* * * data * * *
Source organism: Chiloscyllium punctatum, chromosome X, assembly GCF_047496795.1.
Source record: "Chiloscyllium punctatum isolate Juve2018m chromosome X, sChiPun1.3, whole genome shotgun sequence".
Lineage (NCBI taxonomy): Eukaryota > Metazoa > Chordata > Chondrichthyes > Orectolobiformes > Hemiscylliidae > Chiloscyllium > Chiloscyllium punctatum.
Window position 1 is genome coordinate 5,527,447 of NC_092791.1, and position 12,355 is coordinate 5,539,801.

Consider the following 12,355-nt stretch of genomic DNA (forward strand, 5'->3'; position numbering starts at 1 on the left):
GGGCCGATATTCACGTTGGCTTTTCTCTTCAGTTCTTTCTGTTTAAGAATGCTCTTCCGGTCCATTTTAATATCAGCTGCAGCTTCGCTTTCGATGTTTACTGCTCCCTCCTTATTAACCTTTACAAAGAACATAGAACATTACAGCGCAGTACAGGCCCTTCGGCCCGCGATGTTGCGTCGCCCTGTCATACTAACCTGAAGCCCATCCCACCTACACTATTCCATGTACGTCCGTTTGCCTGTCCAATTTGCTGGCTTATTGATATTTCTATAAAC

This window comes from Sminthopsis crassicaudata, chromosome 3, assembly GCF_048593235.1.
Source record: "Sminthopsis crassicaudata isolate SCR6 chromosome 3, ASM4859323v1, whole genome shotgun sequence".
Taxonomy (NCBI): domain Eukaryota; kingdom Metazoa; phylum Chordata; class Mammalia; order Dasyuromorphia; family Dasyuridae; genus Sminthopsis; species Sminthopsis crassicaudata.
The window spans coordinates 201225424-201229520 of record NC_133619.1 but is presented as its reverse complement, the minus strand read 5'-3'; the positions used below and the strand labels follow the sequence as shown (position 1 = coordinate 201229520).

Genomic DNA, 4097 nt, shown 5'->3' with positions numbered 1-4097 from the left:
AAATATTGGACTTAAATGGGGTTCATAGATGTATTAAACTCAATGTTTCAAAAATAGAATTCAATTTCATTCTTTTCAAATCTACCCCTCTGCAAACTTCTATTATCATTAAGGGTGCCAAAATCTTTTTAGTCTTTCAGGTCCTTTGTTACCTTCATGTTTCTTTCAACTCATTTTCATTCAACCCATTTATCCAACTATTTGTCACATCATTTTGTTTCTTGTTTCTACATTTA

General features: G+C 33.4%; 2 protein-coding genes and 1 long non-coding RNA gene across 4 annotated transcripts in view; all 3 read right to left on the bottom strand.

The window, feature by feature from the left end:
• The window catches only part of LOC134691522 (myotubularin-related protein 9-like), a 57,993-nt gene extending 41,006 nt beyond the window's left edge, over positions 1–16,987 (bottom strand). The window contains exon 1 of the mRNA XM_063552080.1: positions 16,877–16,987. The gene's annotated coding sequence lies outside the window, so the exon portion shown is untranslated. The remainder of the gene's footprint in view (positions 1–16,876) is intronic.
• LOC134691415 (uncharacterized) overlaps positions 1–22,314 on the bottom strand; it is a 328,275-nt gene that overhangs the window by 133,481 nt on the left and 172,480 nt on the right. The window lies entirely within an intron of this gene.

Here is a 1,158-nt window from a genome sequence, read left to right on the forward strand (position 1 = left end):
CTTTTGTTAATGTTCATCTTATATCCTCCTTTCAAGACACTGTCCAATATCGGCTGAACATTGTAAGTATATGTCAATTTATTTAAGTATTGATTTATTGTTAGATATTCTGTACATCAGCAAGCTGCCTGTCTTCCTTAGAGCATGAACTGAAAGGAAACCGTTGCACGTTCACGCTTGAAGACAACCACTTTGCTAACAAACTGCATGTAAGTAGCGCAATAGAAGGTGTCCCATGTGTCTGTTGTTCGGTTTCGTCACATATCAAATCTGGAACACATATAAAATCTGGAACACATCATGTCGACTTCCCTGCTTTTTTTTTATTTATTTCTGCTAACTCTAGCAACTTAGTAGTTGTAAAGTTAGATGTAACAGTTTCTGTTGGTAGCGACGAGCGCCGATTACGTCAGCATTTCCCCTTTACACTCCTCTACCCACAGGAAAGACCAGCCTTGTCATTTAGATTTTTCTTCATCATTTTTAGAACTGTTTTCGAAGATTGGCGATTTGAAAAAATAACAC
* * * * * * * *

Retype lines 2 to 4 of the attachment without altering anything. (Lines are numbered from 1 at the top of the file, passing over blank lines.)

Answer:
Source record: "Chiloscyllium punctatum isolate Juve2018m chromosome X, sChiPun1.3, whole genome shotgun sequence".
Lineage (NCBI taxonomy): Eukaryota > Metazoa > Chordata > Chondrichthyes > Orectolobiformes > Hemiscylliidae > Chiloscyllium > Chiloscyllium punctatum.
Window position 1 is genome coordinate 5,527,447 of NC_092791.1, and position 12,355 is coordinate 5,539,801.